A self-styled underworld enforcer said to have terrorised people on Wearside for more than two decades has been jailed for life.
Alan Smart received his sentence for setting fire to a house in Seaham in an attempt to recover a drugs debt from the occupier, rap singer David Baker.
Smart missed his target - Mr Baker was out at the time - but the fire trapped Mr Baker's partner Vicki Barnes in an upstairs bedroom.
She managed to squeeze through a window which had its opening restricted due to two previous arson attacks by Smart.
The evidence of Ms Barnes, and another witness who cannot be named for legal reasons, was key to securing his conviction.
"I cannot praise her highly enough," said senior investigating officer Detective Inspector Dave English of Northumbria Police.
"The bravery she showed in coming to court was outstanding.
"Mr Smart had terrorised people, communities, and companies on Wearside and Tyneside for more than two decades.
"He was like the Teflon Don, and thought he was untouchable.
"A number of prosecutions against him over the years could not succeed due to witness difficulties.
"Even hardened, organised, criminals were frightened of him.
"That he is now starting a life sentence, and will be on licence for life whenever he is released, shows that he is not untouchable."
Det Insp English urged other victims of Smart to come forward.
"I know there are people out there," he said. "Just because Mr Smart is now serving a life sentence doesn't mean his other crimes should not be looked into.
"Victims may not want to come directly to the police, but they can always approach one of our partner agencies."
In a trial lasting five weeks at Teesside Crown Court, a jury heard Smart was recruited by a significant drug dealer to recover debts, including £10,000 allegedly owed by Mr Baker.
Smart set fire to Mr Baker's car, and the front door of a house in which he was living in Seaham.
Mr Baker recorded 'disrespectful' rap songs about Smart which escalated the dispute.
The most serious fire was set at a house in Princess Road in Seaham to which Mr Baker and Ms Barnes had moved 'in secret' after the first two arsons.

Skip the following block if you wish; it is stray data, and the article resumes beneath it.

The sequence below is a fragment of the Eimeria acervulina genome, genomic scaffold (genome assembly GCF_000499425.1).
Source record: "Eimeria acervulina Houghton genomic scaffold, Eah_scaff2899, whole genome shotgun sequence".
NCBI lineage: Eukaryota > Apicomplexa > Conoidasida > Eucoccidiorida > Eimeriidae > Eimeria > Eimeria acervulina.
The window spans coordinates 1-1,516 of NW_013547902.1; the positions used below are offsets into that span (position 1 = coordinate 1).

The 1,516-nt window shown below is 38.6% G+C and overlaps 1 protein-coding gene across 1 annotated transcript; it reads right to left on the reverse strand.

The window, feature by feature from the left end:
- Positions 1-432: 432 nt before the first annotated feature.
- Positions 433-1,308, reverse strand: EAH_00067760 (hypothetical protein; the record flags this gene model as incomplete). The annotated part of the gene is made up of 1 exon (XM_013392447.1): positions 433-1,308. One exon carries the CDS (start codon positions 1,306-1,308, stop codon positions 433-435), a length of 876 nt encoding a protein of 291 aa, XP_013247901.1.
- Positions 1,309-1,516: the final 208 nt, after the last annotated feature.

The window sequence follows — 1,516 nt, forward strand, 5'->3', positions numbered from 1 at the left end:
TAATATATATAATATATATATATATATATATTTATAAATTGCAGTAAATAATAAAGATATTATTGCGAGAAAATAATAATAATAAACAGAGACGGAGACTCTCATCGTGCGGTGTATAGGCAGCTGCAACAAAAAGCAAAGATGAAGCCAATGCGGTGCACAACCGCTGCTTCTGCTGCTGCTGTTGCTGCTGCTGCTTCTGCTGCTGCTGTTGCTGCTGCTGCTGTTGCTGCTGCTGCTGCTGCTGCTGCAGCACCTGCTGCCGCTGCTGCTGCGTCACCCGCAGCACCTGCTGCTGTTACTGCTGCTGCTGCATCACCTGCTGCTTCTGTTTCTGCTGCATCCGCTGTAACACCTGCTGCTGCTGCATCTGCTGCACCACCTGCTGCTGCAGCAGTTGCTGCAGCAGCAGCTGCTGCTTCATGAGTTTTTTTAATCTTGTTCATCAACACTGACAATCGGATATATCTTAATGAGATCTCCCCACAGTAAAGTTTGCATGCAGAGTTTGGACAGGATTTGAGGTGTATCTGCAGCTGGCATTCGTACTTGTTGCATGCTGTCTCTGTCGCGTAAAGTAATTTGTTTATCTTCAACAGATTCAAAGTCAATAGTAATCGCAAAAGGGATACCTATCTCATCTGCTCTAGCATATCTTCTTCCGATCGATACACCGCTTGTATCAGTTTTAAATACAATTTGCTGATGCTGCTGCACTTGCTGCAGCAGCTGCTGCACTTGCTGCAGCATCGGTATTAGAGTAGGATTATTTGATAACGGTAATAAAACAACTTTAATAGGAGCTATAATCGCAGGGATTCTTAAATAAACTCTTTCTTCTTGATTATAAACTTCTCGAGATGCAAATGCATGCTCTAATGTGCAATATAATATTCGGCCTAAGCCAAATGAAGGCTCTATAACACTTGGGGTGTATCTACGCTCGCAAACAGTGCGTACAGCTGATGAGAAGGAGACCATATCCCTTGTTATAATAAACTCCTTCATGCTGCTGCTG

As well as trapping Ms Barnes in her bedroom, the fire caused damage to the house which cost more than £60,000 to repair.
After the fire, Smart partied for three days with criminal associates in the Copthorne Hotel, Newcastle, telling his friends the fire was 'my best yet'.
He continued to party after reading of Ms Barnes' narrow escape on the Sunderland Echo website.
Smart, 39, of Shrewsbury Crescent, Humbledon, Sunderland, denied arson on December 23 and 24, both 2011, and he denied arson with intent to endanger life on April 29, 2012.
He was driven to and from the fire at Princess Road by accomplice David Roberts.
Roberts, 54, of Sorley Street, Millfield, Sunderland, denied arson with intent to endanger life on April 29, 2012.
Smart was convicted of all charges.
Roberts was convicted of the lesser charge of arson being reckless as to whether life was endangered.
Robert Woodcock QC, for Smart, said his last conviction was in 2014, and he had not retaliated when his house and car were damaged by other criminals.
Caroline Goodwin QC, for Roberts, said he was a petty criminal who had distanced himself from Smart following the arson.
Judge Deborah Sherwin sentenced Smart to life imprisonment with a minimum tariff of seven-and-a-half years.
Roberts was jailed for three years.
The judge told Smart: "You were an underworld enforcer who used fire as one of your weapons.
"You were on bail for the first two fires when you started the third, which demonstrates you thought you were untouchable.
"What you did at Princess Road was evil and wicked almost beyond belief.
"It is important to understand the tariff I have set is not a fixed release date, it is the first date at which the Parole Board can consider your release.
"You will not be released until the Parole Board is satisfied you no longer present a danger to the public."
The judge said she accepted Roberts had played a lesser role in starting the Princess Road fire, and there may have been an element of coercion because Smart was not a man it would have been easy to say 'no' to.